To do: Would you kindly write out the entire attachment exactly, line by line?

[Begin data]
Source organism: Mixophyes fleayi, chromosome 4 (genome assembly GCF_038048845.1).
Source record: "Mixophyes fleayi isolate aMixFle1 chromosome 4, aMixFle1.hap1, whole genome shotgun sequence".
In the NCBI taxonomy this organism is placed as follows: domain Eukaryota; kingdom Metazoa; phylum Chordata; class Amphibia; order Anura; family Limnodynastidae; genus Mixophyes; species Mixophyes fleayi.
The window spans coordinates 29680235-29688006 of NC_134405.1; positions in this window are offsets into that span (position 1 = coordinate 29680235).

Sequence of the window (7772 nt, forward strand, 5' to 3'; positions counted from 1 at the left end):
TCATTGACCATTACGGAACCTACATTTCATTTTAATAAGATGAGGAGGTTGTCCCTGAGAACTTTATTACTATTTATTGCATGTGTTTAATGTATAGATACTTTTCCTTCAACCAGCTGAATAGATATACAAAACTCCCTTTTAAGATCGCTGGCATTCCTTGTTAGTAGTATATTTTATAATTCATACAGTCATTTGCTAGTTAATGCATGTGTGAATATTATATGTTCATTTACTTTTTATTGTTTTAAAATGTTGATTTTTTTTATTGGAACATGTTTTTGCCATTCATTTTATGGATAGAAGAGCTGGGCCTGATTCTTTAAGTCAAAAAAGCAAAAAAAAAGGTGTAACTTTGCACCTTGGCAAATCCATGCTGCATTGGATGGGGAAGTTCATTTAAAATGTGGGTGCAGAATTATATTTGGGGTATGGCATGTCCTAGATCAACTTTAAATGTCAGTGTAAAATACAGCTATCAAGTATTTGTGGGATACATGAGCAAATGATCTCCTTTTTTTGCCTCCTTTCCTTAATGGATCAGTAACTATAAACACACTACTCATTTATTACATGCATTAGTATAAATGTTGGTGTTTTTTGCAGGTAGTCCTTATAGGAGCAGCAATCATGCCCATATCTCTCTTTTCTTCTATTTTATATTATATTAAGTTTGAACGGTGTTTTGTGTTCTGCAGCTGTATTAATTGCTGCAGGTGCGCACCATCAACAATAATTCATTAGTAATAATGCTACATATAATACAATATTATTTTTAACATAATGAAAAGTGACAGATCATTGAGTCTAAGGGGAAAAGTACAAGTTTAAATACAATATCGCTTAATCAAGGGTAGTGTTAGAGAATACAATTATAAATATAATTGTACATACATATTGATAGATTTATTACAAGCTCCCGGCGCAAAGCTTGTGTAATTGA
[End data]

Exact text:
Source organism: Mixophyes fleayi, chromosome 4 (genome assembly GCF_038048845.1).
Source record: "Mixophyes fleayi isolate aMixFle1 chromosome 4, aMixFle1.hap1, whole genome shotgun sequence".
In the NCBI taxonomy this organism is placed as follows: domain Eukaryota; kingdom Metazoa; phylum Chordata; class Amphibia; order Anura; family Limnodynastidae; genus Mixophyes; species Mixophyes fleayi.
The window spans coordinates 29680235-29688006 of NC_134405.1; positions in this window are offsets into that span (position 1 = coordinate 29680235).

Sequence of the window (7772 nt, forward strand, 5' to 3'; positions counted from 1 at the left end):
TCATTGACCATTACGGAACCTACATTTCATTTTAATAAGATGAGGAGGTTGTCCCTGAGAACTTTATTACTATTTATTGCATGTGTTTAATGTATAGATACTTTTCCTTCAACCAGCTGAATAGATATACAAAACTCCCTTTTAAGATCGCTGGCATTCCTTGTTAGTAGTATATTTTATAATTCATACAGTCATTTGCTAGTTAATGCATGTGTGAATATTATATGTTCATTTACTTTTTATTGTTTTAAAATGTTGATTTTTTTTATTGGAACATGTTTTTGCCATTCATTTTATGGATAGAAGAGCTGGGCCTGATTCTTTAAGTCAAAAAAGCAAAAAAAAAGGTGTAACTTTGCACCTTGGCAAATCCATGCTGCATTGGATGGGGAAGTTCATTTAAAATGTGGGTGCAGAATTATATTTGGGGTATGGCATGTCCTAGATCAACTTTAAATGTCAGTGTAAAATACAGCTATCAAGTATTTGTGGGATACATGAGCAAATGATCTCCTTTTTTTGCCTCCTTTCCTTAATGGATCAGTAACTATAAACACACTACTCATTTATTACATGCATTAGTATAAATGTTGGTGTTTTTTGCAGGTAGTCCTTATAGGAGCAGCAATCATGCCCATATCTCTCTTTTCTTCTATTTTATATTATATTAAGTTTGAACGGTGTTTTGTGTTCTGCAGCTGTATTAATTGCTGCAGGTGCGCACCATCAACAATAATTCATTAGTAATAATGCTACATATAATACAATATTATTTTTAACATAATGAAAAGTGACAGATCATTGAGTCTAAGGGGAAAAGTACAAGTTTAAATACAATATCGCTTAATCAAGGGTAGTGTTAGAGAATACAATTATAAATATAATTGTACATACATATTGATAGATTTATTACAAGCTCCCGGCGCAAAGCTTGTGTAATTGA